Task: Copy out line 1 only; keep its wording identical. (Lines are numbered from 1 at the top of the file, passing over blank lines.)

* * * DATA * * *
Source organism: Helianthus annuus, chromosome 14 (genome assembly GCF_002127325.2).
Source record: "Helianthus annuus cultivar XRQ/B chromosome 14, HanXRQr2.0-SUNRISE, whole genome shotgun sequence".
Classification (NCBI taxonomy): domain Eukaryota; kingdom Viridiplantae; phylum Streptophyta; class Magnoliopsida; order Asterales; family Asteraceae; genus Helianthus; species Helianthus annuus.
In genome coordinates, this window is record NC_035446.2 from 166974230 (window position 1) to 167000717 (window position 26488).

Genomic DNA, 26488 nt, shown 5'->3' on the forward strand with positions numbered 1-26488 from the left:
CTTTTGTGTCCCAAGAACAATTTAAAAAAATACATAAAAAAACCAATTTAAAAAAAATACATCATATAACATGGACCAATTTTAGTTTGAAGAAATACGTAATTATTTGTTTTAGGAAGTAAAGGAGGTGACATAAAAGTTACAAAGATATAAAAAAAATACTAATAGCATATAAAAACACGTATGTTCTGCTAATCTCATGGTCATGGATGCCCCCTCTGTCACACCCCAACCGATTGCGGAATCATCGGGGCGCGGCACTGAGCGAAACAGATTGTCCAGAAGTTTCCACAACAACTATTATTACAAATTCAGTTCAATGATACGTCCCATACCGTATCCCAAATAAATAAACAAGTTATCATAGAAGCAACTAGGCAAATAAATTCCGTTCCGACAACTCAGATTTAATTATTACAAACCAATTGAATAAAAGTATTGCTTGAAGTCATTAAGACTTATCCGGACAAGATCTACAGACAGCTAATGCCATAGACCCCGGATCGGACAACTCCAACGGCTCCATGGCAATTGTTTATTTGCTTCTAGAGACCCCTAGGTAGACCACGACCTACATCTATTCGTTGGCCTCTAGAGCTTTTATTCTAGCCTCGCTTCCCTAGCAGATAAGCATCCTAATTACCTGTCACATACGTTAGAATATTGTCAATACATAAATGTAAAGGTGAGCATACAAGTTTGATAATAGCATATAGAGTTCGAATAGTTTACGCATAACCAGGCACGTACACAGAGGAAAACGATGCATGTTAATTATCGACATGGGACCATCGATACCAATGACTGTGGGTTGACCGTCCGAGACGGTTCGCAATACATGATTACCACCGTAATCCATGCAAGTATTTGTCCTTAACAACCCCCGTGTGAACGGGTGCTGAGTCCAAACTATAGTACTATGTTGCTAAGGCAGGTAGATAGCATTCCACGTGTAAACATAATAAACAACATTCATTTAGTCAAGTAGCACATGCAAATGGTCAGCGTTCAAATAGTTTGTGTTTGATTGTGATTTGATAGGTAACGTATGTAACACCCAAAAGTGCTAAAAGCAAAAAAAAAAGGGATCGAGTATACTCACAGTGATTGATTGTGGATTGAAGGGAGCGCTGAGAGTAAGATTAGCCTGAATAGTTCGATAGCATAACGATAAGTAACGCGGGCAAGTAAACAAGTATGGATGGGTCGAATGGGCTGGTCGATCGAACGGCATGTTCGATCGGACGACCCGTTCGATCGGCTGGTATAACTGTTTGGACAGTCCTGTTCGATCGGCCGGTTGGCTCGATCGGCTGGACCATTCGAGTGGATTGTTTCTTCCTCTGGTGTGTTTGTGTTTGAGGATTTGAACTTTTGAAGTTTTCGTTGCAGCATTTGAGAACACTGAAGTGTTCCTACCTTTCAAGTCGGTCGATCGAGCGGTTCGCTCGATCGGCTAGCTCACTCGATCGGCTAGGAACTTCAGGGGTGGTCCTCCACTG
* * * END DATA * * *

Source organism: Helianthus annuus, chromosome 14 (genome assembly GCF_002127325.2).